Diclofenac decreases tumor multiplicity and burden in male and female mice. Tumors with a diameter >1mm were measured weekly. ( a ) Male and female mice treated topically with diclofenac for 15 weeks after 10 weeks of UVB exposure exhibited decreased tumor multiplicity compared with the mice treated with vehicle (* P < 0.0001). ( b ) At week 24, male mice treated topically with diclofenac exhibited significantly decreased tumor burden (* P < 0.0001) compared with the mice treated with vehicle, while the decrease in female mice was not statistically significant ( P = 0.1098).

Fig. 1.

Diclofenac decreases tumor multiplicity and burden in male and female mice. Tumors with a diameter >1mm were measured weekly. ( a ) Male and female mice treated topically with diclofenac for 15 weeks after 10 weeks of UVB exposure exhibited decreased tumor multiplicity compared with the mice treated with vehicle (* P < 0.0001). ( b ) At week 24, male mice treated topically with diclofenac exhibited significantly decreased tumor burden (* P < 0.0001) compared with the mice treated with vehicle, while the decrease in female mice was not statistically significant ( P = 0.1098).

Examining the change in tumor burden over time, we found that male mice treated topically with diclofenac had a significantly decreased tumor growth rate of 6.9%, while mice treated with vehicle exhibited a growth rate of 15.9% ( P = 0.0057, Figure 2A ). Though female mice treated topically with diclofenac also exhibited a slight decrease in tumor growth rate compared with mice treated with vehicle, 8.6% versus 11.1%, respectively, this decrease was not significant ( P = 0.3949, Figure 2B ).

Fig. 2.

Diclofenac decreases tumor growth rate in male mice. Tumors with a diameter >1mm were measured weekly. ( a ) Male mice treated topically with diclofenac had a decreased tumor growth rate (* P = 0.0057) compared with mice treated with vehicle. ( b ) Female mice treated topically with diclofenac exhibited a slight decrease in tumor growth rate compared with mice treated with vehicle that was not statistically significant ( P = 0.3949).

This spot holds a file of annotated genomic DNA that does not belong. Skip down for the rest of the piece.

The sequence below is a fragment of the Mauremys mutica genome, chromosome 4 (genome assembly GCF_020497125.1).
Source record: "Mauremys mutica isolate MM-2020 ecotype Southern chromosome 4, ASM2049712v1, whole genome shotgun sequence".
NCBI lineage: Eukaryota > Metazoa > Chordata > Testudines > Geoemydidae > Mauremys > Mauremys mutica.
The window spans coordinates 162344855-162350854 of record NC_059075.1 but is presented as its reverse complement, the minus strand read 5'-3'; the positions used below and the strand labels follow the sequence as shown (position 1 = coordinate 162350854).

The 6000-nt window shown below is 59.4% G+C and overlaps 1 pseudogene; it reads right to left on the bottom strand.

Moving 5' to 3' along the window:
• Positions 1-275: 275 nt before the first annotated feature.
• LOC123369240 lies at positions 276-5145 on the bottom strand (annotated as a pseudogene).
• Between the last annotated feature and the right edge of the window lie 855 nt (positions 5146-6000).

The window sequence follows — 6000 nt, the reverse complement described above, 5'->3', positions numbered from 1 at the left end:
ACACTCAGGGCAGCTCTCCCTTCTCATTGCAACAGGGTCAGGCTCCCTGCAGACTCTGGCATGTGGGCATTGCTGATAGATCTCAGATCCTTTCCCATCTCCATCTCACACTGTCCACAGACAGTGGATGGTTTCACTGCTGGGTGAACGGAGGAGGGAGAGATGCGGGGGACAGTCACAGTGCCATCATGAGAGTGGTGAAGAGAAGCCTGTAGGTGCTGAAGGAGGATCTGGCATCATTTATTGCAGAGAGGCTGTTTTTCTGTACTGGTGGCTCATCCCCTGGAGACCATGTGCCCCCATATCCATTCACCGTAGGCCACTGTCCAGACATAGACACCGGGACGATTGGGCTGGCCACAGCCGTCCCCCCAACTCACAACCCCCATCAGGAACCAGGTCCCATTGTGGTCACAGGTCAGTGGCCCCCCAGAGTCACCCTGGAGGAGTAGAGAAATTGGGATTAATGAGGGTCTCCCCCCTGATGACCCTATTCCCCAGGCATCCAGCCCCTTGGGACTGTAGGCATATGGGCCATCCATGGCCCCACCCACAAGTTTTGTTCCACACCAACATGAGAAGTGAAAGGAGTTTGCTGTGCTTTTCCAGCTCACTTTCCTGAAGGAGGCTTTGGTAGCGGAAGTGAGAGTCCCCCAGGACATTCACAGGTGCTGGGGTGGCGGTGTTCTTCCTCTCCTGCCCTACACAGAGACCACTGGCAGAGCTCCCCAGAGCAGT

Fig. 2.

Diclofenac decreases tumor growth rate in male mice. Tumors with a diameter >1mm were measured weekly. ( a ) Male mice treated topically with diclofenac had a decreased tumor growth rate (* P = 0.0057) compared with mice treated with vehicle. ( b ) Female mice treated topically with diclofenac exhibited a slight decrease in tumor growth rate compared with mice treated with vehicle that was not statistically significant ( P = 0.3949).

Diclofenac topical treatment decreased the severity of tumors in male mice

Tumors were isolated from mice after 10 weeks of UVB exposure followed by 15 weeks of topical treatment and scored by a board-certified veterinary pathologist (D.F.K.). Tumors classified as papilloma were considered benign, and tumours classified as microinvasive or fully invasive SCC were considered malignant. Male mice treated with vehicle developed tumors of each grade, whereas male mice preventatively treated with diclofenac developed tumors graded as papilloma (grades 1–3) or microinvasive SCC (grade 1 only). The estimated per tumor malignancy rate for male mice treated with vehicle was 0.20, indicating that one out of five tumors could be expected to be malignant, as compared with the malignancy rate of 0.06 for mice treated with diclofenac. There was a trend toward a lower rate, but it was not statistically significant ( P = 0.2413). Importantly, male mice treated with diclofenac developed no fully invasive SCC lesions, whereas mice treated with vehicle developed 5.3% of graded tumors that were fully invasive SCC lesions.